As the 4th most vulnerable country in the world to the impact of the climate crisis, Nepal has emerged as a bellwether at international climate and conservation events.
Outside of the poles, the Himalaya is the largest storehouse of fresh water, and the mountains are one of the most biologically-diverse regions on Earth.
Nepal is a compelling story for international development partners who have invested vast resources into its conservation effort for decades, and not without some success.
But how accountable are these partners if their resources are awarded to the very actors perpetuating the ecological disasters that their funds are meant to prevent?
Nepal entered 2021 with a winter drought that resulted in barren mountains and raging wildfires. In February it saw high profile donor-funded events, including a visit by the British MP and President of COP26, Alok Sharma, who announced a combined $7.4 billion Green Recovery Support package for Nepal.
However, none of the donors seemed concerned that the government plans to clear-cut Nijgad Forest, the last remaining tract of native hardwood jungle in Nepal’s eastern plains.
The forest is a corridor for nature areas in India and Nepal and is home to tigers, rhinos, elephants and pangolins. To understand the importance of Nijgad Forest, one simply has to read the detailed documents Nepal has submitted to agencies like UKAid, USAID and World Bank to qualify for funding that goes into protecting forests and endangered species.
The government and the international community already agree that destroying Nijgad Forest would be devastating for Nepal.
Yet, as Nepal’s political leadership openly pushes plans to clear-cut Nijgad, the international community is set to award it with additional billions of dollars and a massive green-washing opportunity.
It is to address this devastating contradiction that today I am launching the campaign SaveNijgadh.org, and demand that Nepal’s development partners condition conservation aid on the government’s commitment to protecting Nijgad Forest by the time COP26 Climate Summit takes place in Glasgow in November.
The Nepal government’s plan to build an international airport by logging Nijgad’s trees amounts to perhaps the largest organised ecological crime in the country in recent times. It is enormous in scale, audacity and the amount of money that will change hands.
For most of 2020, Nepal’s Cabinet cited an agreement with Zurich Airport International as the justification to start chopping down trees worth millions of dollars even though no such agreement existed. (See www.nepalitimes.com 18 September, 2020).
In May, the former Minister of Civil Aviation and Tourism Yogesh Bhattarai invoked that imaginary agreement to defy a standing Supreme Court order that barred cutting of any trees for the project. He ordered the felling of 4,000 trees, and in September announced plans to cut down tens of thousands more by end-2020.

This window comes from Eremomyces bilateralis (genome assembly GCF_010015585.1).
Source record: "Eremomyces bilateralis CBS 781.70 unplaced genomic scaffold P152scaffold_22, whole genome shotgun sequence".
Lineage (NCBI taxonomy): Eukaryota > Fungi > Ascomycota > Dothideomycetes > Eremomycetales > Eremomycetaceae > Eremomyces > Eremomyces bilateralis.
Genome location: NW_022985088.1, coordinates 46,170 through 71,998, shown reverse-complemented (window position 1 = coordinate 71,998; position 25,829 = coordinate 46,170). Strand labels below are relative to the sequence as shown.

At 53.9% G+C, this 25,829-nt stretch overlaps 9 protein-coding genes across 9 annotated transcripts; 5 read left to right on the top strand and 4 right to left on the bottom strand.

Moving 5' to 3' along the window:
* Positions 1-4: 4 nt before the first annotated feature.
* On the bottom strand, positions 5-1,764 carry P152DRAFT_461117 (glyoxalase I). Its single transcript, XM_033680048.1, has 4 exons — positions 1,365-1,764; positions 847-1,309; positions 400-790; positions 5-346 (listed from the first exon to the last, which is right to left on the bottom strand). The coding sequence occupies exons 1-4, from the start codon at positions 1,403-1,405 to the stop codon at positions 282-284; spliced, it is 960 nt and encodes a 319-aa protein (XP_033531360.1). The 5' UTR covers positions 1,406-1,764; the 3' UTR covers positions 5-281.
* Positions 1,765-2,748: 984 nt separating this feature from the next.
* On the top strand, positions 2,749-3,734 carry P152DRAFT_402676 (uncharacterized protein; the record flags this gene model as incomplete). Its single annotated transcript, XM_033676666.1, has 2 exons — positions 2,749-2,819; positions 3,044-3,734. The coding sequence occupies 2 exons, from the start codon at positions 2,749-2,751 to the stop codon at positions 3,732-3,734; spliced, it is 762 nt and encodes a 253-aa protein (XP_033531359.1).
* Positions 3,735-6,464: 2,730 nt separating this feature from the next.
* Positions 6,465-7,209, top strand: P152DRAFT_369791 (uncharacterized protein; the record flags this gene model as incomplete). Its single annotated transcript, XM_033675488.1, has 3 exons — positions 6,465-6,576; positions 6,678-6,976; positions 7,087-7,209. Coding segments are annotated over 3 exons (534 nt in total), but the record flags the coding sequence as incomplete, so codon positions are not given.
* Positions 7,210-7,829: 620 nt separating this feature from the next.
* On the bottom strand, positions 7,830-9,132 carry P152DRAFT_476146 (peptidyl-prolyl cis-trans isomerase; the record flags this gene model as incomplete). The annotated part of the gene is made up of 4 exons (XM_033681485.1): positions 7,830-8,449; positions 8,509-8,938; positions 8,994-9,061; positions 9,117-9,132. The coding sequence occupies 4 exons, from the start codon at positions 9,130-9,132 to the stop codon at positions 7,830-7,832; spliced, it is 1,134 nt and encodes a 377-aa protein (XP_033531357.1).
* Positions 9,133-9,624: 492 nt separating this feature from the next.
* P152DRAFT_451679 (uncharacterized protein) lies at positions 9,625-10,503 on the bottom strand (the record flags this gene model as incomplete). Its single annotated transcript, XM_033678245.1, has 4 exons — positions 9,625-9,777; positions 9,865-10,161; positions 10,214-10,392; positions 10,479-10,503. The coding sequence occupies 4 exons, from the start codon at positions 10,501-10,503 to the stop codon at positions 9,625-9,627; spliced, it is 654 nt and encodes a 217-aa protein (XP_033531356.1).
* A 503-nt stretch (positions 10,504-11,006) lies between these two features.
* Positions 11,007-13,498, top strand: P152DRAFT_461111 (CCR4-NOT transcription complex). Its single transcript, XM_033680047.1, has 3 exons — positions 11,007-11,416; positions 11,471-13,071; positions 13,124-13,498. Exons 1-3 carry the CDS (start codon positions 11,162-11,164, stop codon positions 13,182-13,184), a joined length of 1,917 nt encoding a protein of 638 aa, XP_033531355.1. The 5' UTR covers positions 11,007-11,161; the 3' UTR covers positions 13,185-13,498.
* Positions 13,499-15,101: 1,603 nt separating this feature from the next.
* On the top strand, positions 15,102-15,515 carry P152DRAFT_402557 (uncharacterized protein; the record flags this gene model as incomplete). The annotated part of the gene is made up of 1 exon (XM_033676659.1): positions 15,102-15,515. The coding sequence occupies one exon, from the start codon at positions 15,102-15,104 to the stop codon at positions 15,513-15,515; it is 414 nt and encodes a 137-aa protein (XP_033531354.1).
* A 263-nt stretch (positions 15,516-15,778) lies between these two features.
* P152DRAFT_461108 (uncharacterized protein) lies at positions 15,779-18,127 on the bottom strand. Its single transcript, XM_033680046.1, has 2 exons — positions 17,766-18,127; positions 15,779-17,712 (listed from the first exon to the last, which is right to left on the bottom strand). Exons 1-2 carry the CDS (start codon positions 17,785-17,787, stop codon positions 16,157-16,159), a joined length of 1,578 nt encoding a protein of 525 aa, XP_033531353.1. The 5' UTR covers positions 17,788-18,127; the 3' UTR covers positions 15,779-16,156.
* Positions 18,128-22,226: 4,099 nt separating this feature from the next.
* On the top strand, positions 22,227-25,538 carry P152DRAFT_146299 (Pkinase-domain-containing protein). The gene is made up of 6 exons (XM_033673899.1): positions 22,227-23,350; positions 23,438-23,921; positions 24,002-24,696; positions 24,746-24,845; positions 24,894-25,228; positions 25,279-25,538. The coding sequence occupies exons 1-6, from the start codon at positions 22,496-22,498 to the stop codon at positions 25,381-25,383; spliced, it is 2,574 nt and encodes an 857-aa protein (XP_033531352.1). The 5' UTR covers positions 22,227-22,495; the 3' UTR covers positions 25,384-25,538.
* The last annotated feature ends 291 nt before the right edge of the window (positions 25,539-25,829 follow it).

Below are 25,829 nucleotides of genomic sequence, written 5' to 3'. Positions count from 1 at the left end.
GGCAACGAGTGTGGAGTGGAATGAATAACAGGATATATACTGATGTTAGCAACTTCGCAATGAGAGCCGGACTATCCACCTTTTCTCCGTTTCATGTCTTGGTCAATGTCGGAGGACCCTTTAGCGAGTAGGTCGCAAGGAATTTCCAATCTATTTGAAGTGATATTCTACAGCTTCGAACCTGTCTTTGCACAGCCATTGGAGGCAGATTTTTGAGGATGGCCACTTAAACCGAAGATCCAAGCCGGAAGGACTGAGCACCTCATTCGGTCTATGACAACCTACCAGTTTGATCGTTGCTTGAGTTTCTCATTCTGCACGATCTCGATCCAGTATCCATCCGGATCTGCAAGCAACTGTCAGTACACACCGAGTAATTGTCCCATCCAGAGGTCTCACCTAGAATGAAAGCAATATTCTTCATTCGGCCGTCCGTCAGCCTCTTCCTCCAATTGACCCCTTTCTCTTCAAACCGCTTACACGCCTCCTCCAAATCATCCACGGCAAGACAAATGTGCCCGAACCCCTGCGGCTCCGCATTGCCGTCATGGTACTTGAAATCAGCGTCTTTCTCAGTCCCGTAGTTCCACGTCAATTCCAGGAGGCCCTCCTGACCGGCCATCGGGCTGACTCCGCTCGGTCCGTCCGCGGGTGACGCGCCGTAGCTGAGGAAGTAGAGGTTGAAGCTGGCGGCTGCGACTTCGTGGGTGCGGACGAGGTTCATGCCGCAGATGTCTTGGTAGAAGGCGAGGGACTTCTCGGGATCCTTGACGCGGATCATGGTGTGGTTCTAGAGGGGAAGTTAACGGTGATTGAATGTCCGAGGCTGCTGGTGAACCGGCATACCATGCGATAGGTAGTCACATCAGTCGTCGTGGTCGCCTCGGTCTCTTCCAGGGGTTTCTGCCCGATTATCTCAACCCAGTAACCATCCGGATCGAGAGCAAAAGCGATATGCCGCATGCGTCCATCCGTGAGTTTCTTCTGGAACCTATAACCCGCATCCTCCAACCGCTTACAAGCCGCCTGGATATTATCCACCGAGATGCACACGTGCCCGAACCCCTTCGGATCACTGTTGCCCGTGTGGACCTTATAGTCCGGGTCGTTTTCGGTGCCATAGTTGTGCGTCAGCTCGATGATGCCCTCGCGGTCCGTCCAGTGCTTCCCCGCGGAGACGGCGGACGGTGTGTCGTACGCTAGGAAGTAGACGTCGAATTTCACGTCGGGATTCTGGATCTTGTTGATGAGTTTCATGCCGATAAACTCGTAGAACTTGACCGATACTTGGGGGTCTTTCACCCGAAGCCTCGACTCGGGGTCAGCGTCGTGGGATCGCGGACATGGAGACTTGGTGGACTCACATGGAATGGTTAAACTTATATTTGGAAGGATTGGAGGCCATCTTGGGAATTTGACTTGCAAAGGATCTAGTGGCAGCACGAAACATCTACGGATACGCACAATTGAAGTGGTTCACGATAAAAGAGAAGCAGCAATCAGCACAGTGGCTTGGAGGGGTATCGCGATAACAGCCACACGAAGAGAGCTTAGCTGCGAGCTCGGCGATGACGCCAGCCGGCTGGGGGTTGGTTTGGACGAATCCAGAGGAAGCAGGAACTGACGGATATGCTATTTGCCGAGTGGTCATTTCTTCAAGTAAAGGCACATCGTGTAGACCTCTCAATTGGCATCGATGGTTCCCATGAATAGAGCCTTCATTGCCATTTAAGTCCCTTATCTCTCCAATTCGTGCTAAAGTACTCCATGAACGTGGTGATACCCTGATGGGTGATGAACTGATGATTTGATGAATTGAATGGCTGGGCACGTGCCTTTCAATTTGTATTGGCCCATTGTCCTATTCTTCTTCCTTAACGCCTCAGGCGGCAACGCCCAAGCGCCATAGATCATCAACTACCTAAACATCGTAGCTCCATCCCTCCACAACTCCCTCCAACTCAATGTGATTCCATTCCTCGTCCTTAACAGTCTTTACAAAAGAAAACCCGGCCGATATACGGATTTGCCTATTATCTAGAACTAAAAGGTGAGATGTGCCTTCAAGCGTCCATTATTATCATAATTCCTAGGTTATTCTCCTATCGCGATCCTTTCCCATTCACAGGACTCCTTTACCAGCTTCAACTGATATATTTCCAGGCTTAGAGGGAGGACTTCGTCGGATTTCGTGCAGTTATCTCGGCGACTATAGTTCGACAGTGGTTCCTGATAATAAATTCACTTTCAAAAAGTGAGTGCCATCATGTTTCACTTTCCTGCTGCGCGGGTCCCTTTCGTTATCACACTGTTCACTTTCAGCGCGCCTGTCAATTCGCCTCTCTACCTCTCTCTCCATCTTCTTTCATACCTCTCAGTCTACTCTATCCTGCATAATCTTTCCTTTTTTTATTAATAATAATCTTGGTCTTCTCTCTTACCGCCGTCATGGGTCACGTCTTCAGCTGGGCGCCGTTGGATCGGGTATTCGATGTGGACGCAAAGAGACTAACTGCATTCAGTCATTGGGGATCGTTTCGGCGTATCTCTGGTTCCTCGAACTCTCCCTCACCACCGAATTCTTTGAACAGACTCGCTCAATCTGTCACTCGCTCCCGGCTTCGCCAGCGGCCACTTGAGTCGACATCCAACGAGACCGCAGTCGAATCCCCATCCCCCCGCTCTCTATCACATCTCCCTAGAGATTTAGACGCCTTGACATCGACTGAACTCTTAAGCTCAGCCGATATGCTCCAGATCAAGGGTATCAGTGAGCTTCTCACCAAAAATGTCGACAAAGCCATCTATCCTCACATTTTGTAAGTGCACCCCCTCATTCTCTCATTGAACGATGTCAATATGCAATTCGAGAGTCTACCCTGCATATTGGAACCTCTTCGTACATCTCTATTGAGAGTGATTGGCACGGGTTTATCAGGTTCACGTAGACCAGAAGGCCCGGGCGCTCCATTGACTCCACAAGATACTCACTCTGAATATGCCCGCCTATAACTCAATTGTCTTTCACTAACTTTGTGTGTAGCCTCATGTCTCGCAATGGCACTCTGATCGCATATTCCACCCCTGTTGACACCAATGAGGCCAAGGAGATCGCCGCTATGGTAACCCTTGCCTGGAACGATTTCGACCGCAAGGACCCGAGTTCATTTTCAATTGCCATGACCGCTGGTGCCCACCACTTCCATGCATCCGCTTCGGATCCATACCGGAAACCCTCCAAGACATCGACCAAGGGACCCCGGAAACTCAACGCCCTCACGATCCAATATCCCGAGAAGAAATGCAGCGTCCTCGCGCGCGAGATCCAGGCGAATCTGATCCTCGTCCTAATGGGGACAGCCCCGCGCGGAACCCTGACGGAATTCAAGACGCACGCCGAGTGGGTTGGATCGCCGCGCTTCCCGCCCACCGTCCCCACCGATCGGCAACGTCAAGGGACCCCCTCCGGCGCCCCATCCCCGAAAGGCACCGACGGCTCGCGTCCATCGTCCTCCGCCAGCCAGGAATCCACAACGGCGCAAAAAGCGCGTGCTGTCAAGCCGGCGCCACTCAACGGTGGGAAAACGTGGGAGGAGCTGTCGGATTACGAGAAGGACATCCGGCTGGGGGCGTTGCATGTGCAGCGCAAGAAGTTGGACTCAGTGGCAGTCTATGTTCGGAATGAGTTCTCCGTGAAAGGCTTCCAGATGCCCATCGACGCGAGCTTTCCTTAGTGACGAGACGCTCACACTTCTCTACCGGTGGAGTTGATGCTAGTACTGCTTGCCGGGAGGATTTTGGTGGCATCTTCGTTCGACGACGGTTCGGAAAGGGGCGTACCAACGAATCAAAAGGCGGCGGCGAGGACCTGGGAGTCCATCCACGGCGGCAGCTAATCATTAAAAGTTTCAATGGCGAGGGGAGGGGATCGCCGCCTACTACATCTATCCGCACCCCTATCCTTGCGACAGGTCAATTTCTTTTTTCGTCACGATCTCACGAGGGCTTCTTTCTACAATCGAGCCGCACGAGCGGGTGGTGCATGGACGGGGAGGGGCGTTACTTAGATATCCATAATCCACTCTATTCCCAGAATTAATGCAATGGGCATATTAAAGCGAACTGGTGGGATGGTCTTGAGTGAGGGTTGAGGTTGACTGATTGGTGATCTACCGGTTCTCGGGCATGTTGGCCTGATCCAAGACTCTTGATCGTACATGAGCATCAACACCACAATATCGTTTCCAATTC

At the same time, Prime Minister Oli was boasting about his government’s commitment to forest conservation to world leaders at the UN General Assembly. Nepal will make similar declarations at COP26.
The $3.5 billion airport has never had a financier, developer or an airline that plans to use it. What the erstwhile Nepal Communist Party was steadfast on, instead, was to expedite the logging of more than two million trees estimated to be worth over $500 million, and ignoring all local protests, experts, court orders, and the government’s own regulations in doing so.
The issue of accountability also touches the country offices and headquarters of Nepal’s development partners, as well as taxpayers back home whose funds are going to projects led by bad actors dishonest in their intentions.
Why is Nepal being given unconditional financial assistance to conserve the Tarai Arc Landscape (TAL) and Chure regions while the country’s political leadership is actively working to destroy both the TAL and Chure?
How did the World Bank sign an agreement to make $45 million available to Nepal till 2025 for Emission Reduction based on TAL, when the government is planning to clear over 8,000 hectares of forest in the Tarai? Additionally, all of TAL is open indefinitely for petroleum exploration, and China is already drilling there.
International funding needs to be accountable, otherwise it is not only futile but also reckless. Even without a global climate crisis, deforesting Nijgad would unleash ecological havoc in the region.
Deforestation of this fragile landscape will make floods deadlier, affect water resources, increase human-wildlife conflict, harm the TAL and Chure conservation areas, disrupt trans-boundary ecosystem services, cause inter-generational climate injustice, disregard social equity, and remove a major carbon sink.
In short, it would result in the exact opposite of Nepal’s commitments in writing and in proclamations at past international climate and conservation conferences for which it is receiving billions of dollars.
Nepal’s political leaders know from experience they can ignore local opposition without consequences for ecological crimes. Receiving a $7.4 billion ‘green fund’ from the international community without having to prove accountability would embolden these leaders, and give them the confidence that they can also get away with it internationally.
The US and UK embassies in Kathmandu, the World Bank and World Wildlife Fund must demonstrate and demand accountability, and work to save Nijgad before COP26 as proof of their shared commitment.
Join SaveNijgadh.org in making this demand.
Kashish Das Shrestha is heading the Save Nijgad by COP26 campaign at @SaveNijgadh. He is a 2019 National Geographic Explorer and a former adviser to Parliament’s Natural Resources and Means Committee and Water and Energy Committee.